Saul repents of his failure to obey the details of Samuel’s instructions for carrying out the war against Agag and the Amalekites, but like so often is the case with us, Saul’s apology is accompanied by an excuse. He says “I’m sorry, but….” As excuses often do, this one makes the situation worse. It becomes the actual basis for Saul’s removal as king. He says, “I have sinned for I have transgressed the commandment of the Lord and your words because I feared the people and obeyed their voice.” One commentator observed, “The person (Saul) who had strongly defended his case is made to surrender here as a weak person; he could no longer command his people, but was rather commanded by the people.”

Excuses always diminish our repentance. And at times they, as here, they can become the final straw in breaking a relationship. One of the saddest verses in the Bible is the last verse in this chapter. “Then Samuel went to Ramah, and Saul went up to his house in Gibeah. And Samuel did not see Saul again until the day of his death, but Samuel grieved over Saul.” Saul continued to be king of Israel for the rest of his life, but Samuel never saw him again.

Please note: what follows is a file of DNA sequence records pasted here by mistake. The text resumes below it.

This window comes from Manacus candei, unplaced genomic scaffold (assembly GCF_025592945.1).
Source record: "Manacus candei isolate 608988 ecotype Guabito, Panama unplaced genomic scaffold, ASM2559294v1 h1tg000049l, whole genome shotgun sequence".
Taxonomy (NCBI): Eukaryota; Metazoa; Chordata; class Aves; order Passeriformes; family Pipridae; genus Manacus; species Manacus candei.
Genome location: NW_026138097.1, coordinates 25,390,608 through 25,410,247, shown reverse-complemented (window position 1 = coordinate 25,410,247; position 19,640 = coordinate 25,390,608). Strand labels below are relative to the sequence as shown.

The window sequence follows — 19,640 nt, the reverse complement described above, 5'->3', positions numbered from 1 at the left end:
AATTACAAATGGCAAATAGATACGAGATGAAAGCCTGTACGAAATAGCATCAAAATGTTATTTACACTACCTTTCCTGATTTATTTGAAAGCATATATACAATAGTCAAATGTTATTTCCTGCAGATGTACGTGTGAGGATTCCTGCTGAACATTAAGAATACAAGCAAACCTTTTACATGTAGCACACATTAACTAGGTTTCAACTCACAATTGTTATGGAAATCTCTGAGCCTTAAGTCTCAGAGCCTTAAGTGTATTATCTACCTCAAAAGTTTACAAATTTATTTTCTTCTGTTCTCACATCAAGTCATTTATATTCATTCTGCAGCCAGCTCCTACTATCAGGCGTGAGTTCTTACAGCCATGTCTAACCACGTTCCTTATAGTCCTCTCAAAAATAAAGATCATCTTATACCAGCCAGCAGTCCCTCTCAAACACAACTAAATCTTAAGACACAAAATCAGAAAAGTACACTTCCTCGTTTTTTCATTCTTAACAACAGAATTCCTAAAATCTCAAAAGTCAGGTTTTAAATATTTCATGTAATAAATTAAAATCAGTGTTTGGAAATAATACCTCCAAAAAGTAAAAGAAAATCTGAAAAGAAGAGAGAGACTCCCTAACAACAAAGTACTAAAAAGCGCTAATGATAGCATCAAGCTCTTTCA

Saul’s story turns south and we see him turn into a miserable, haunted, and paranoid man desperately trying to maintain his role as king.” David, on the other hand, becomes a man after God’s own heart.” Not that he never sins, because David has some serious failures himself, but his confession is without excuse. Ours should be also.